Why Marijuana Could Be Risky For Your Heart

By Brendan Bures, The Fresh Toast on

Published in Cannabis Daily

Research shows marijuana use could cause short-term complications for heart patients, but no long-term damage has been documented.

A new review in the Journal of the American College of Cardiology states that more than two million people with an underlying heart condition use marijuana or have used marijuana in the past year. No known link exists between heart disease and cannabis use, but risks do exist, warn researchers.

Consuming cannabis elicits a calming, sedative sensation throughout a user’s body. This intensity of the experience differs depending on the delivery method used (vaping, edibles, tinctures), what kind of marijuana used (sativa- or indica-dominant), and how much you consumed. Those variables also factor into how cannabis affects your heart, researchers found.

The relationship between smoking cigarettes and cardiovascular disease is well known. But cannabis use could also result in faster heartbeats and rising blood pressures. Smoking marijuana actually raises your risk of heart attack in the first hour following consumption, a 2017 study found. Cannabis use also places you at risk of atrial fibrillation, a common heart rhythm disorder.

This is why researchers caution not to assume smoking marijuana is any better for you than tobacco.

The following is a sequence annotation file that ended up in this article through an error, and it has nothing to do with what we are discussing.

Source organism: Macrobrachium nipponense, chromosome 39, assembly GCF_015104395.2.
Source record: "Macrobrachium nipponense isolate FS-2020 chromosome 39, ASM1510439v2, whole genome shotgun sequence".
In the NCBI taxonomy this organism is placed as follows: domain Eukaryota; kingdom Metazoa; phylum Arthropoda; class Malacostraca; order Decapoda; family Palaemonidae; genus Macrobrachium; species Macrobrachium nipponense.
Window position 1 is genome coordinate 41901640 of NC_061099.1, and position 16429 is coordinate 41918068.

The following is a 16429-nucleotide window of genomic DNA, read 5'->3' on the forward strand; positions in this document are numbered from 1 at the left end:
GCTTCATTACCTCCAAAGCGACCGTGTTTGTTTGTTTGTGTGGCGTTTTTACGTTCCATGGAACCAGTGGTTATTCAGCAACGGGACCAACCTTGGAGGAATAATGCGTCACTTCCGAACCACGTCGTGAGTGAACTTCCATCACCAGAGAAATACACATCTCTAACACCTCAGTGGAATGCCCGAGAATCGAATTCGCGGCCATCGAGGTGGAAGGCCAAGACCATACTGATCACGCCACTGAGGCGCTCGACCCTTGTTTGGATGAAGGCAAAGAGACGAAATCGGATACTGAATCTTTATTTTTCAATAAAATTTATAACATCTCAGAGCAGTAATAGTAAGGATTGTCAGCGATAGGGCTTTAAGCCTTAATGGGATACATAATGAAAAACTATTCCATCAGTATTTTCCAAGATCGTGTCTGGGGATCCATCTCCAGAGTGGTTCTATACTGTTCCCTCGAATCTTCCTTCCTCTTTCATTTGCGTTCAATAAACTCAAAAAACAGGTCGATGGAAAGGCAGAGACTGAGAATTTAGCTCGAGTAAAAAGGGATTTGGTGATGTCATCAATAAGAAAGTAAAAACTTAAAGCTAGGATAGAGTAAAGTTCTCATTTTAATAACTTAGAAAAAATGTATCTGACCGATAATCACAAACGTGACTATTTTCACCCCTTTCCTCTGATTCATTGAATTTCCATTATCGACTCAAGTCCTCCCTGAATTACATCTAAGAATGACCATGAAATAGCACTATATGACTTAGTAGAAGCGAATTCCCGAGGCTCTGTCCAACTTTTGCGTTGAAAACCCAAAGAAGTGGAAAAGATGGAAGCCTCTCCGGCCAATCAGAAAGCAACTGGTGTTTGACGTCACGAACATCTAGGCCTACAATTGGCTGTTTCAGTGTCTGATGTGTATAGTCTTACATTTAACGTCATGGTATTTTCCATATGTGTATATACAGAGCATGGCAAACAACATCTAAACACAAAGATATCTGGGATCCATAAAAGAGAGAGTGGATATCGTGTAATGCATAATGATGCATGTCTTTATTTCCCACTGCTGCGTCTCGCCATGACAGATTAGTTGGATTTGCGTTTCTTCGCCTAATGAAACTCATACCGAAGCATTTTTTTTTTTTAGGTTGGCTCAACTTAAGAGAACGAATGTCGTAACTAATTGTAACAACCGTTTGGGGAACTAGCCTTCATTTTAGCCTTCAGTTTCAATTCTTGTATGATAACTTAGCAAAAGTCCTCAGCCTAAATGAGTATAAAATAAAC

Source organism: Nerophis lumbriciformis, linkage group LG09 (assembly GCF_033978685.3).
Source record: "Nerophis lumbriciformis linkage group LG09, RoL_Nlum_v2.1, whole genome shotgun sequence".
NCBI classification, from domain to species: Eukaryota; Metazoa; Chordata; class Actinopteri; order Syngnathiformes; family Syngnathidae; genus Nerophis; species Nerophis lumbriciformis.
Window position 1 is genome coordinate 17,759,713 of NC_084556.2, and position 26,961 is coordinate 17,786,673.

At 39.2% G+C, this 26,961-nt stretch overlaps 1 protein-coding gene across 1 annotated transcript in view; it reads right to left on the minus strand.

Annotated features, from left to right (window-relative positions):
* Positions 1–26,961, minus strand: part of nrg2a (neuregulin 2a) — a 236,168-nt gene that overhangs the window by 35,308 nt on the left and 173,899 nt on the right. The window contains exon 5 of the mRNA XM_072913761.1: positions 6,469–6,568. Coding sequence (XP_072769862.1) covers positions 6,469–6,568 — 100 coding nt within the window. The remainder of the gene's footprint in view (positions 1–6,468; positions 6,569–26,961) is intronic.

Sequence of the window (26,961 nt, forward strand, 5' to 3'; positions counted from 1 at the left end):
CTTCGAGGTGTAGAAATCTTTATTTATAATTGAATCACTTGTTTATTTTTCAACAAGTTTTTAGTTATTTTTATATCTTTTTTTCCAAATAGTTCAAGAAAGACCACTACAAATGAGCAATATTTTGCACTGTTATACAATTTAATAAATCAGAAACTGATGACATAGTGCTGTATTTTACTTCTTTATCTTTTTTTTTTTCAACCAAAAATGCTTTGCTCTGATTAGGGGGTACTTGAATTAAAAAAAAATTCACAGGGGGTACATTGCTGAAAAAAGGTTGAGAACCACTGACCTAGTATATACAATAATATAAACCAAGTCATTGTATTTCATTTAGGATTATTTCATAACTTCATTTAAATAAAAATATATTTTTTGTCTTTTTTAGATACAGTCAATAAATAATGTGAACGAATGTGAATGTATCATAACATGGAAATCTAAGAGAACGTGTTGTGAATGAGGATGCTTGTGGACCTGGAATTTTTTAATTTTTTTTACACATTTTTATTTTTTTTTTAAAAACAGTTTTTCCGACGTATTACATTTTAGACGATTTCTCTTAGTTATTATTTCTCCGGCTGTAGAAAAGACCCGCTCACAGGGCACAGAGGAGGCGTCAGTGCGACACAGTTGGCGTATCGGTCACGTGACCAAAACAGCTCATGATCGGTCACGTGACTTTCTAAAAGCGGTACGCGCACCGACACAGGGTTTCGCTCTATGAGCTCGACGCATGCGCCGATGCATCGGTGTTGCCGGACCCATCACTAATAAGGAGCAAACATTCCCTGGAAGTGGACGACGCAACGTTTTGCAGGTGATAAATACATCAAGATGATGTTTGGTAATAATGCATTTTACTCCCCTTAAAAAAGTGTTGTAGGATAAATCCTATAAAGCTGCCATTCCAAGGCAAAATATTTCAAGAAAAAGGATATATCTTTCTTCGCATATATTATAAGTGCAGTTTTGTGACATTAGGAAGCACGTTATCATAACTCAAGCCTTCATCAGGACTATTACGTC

“When people smoke tobacco, they take frequent, small puffs,” Dr. Muthiah Vaduganathan, one of the study’s co-authors, said. “In contrast, smoking marijuana usually involves large puffs with longer breath holds.”


Smoking marijuana presents additional complications to heart patients, as cannabinoids can interact with medications in unexpected ways. Researchers found blood thinner levels were raised due to cannabis use and could cause excessive bleeding in patients. Statins were alternatively more effective and caused undesired fluctuations in blood pressure.

Vaduganathan stressed the importance of talking with your doctor about your marijuana use for this reason. “In my clinic, I ask people if they use marijuana, and most are quite open to these discussions,” he said.

You should know, however, that no research associates using cannabis with long-term damage to your heart health. But the short-term complications are why it’s worth having a frank “cannabis conversation” with your doctor if you’re a heart patient that uses marijuana.

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